My name is Jared Whittaker, one of the hosts and Audio Chewbacca of the Super-Fly Podcast and PCW! Welcome to Game Changer, a weekly burning missive about all aspects of video gaming with a little bit of opinion thrown in for fun. Proceed with caution and tread lightly, gentle gamers. It’s going to be good time. Like the first time you saw Super Mario 3 good time.
If you have read my column before, you may have heard about a game called Payday: The Heist. the game is a 4 player co-op multiplayer where you and three other cohorts attempt to rob a bank and make off with the loot. Think a video game version of movie Heat. The game trailer looks insanely fun and I’ve already pre-ordered it and I can’t wait to get into this game.
And I’m still waiting….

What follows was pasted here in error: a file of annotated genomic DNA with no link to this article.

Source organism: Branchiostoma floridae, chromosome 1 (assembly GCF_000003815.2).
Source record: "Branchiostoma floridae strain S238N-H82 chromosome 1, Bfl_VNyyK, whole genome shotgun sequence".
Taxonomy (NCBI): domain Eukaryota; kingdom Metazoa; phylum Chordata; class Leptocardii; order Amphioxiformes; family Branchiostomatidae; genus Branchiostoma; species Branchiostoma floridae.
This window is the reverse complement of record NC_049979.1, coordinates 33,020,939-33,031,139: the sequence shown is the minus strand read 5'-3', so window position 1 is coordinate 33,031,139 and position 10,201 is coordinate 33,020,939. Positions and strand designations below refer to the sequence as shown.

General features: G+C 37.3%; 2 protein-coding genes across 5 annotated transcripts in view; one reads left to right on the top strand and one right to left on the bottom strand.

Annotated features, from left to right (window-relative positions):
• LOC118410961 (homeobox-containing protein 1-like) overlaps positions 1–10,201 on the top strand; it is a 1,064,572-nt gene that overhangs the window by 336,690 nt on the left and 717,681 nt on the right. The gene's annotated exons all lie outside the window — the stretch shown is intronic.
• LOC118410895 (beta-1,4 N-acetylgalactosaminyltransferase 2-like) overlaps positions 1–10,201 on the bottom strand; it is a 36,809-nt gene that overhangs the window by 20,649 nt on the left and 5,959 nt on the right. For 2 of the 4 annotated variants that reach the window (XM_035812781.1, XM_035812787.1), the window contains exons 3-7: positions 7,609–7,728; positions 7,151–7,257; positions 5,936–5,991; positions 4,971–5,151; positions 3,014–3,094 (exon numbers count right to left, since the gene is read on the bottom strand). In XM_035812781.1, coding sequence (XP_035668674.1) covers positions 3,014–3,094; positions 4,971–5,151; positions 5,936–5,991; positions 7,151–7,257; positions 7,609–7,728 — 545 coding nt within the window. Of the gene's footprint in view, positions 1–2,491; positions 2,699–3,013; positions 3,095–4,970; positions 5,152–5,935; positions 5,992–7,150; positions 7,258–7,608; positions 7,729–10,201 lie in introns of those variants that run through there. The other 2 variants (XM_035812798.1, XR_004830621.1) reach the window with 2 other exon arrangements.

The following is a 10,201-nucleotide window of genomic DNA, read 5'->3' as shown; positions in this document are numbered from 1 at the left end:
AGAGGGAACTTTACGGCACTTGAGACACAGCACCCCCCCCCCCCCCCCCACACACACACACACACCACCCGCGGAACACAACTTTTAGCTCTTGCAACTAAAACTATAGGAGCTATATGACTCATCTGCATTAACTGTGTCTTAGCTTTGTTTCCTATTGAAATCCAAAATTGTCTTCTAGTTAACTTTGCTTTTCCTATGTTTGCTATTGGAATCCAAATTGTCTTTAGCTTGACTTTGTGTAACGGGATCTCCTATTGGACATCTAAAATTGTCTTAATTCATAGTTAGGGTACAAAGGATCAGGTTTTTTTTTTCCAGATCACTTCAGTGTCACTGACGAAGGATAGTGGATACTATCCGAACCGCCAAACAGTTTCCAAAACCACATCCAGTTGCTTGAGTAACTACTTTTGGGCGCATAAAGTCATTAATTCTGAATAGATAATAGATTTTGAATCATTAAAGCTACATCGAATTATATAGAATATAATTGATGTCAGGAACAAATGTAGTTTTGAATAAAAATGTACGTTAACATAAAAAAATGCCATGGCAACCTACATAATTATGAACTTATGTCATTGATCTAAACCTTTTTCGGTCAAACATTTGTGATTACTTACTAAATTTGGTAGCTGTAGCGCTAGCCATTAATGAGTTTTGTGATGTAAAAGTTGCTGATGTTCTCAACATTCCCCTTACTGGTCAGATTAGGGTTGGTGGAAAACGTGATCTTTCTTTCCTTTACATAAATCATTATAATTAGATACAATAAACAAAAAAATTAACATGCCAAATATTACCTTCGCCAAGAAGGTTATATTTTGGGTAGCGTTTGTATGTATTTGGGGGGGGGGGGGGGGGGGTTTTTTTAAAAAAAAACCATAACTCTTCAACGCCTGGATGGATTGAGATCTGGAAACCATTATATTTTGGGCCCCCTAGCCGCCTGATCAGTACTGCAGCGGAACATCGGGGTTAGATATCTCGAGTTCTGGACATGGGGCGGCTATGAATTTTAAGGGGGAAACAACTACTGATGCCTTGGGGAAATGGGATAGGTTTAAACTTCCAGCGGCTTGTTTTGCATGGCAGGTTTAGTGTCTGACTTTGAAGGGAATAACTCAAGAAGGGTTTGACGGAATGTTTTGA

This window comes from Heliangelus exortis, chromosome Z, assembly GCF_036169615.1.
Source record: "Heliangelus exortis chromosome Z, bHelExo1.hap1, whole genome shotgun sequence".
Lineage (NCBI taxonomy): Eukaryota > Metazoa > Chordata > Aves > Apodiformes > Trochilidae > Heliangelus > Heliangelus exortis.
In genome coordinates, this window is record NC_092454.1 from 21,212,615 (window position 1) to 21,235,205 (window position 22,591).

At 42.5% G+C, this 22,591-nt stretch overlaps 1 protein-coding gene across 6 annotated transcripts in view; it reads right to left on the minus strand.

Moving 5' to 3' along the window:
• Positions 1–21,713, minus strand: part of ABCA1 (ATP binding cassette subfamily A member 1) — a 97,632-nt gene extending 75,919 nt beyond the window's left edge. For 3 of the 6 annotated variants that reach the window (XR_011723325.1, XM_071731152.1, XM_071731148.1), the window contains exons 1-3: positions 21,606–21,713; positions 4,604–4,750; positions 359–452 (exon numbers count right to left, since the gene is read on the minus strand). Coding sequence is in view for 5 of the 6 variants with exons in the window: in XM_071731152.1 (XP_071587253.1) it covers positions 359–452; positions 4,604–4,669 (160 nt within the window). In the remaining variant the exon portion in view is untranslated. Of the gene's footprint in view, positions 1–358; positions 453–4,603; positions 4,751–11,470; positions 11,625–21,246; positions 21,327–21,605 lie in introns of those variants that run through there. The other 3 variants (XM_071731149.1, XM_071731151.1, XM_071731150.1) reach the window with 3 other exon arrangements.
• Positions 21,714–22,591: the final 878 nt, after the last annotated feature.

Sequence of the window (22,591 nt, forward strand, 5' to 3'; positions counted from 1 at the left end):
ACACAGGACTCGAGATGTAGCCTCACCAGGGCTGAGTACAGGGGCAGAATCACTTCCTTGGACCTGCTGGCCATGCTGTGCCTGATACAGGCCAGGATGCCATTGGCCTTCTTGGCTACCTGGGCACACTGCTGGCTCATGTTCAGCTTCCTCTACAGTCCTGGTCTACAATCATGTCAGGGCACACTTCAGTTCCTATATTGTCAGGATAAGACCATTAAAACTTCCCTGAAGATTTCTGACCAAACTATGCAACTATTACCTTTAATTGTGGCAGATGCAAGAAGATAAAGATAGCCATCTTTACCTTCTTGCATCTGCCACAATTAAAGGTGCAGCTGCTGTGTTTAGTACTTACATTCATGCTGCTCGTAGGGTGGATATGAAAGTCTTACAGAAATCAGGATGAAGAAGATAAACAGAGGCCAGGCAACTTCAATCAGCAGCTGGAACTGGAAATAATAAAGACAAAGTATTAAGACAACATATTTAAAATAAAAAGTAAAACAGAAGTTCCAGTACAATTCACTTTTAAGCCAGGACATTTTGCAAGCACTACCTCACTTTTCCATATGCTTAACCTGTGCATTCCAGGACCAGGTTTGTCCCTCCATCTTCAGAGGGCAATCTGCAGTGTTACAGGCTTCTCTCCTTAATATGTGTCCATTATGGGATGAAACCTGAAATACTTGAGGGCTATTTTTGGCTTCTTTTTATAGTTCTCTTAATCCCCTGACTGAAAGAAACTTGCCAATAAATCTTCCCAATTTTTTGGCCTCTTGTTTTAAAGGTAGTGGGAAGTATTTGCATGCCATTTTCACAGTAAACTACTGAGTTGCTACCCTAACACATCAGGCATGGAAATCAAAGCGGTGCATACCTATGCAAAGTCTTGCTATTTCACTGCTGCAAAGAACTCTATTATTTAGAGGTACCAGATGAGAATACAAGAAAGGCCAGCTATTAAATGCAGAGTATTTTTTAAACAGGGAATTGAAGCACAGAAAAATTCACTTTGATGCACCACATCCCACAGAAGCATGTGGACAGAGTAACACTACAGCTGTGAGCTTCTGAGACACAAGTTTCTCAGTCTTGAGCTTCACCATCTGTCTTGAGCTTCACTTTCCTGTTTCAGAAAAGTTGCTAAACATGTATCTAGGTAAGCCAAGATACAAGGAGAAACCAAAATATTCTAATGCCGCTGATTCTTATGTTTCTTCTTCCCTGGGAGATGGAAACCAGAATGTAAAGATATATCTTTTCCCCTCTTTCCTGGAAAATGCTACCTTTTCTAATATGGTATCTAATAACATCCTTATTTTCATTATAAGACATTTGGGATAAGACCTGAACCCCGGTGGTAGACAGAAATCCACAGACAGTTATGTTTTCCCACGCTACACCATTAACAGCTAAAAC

Payday: The Heist was initially was due to be released Oct 4th. But was delayed the night before release day for no given reason. I was alittle upset, but hey, it’s video games, right? Sometimes things behind the scenes happen, especially in this digital age we live in. But then Overkill, the studio producing Payday announced a few days later that the PS3 version of the game would be coming out on the 18th on PSN. While there was some grumbling, FPS fans started getting ready for some bank robbing action. Well, as of the writing of this, Payday is available on Sony’s Playstation Network yet is still nowhere to be seen on Steam, PC and Mac users biggest delivery system of video games. That lead me to think about what responsibility game developers have to get their games out on time to willing consumers.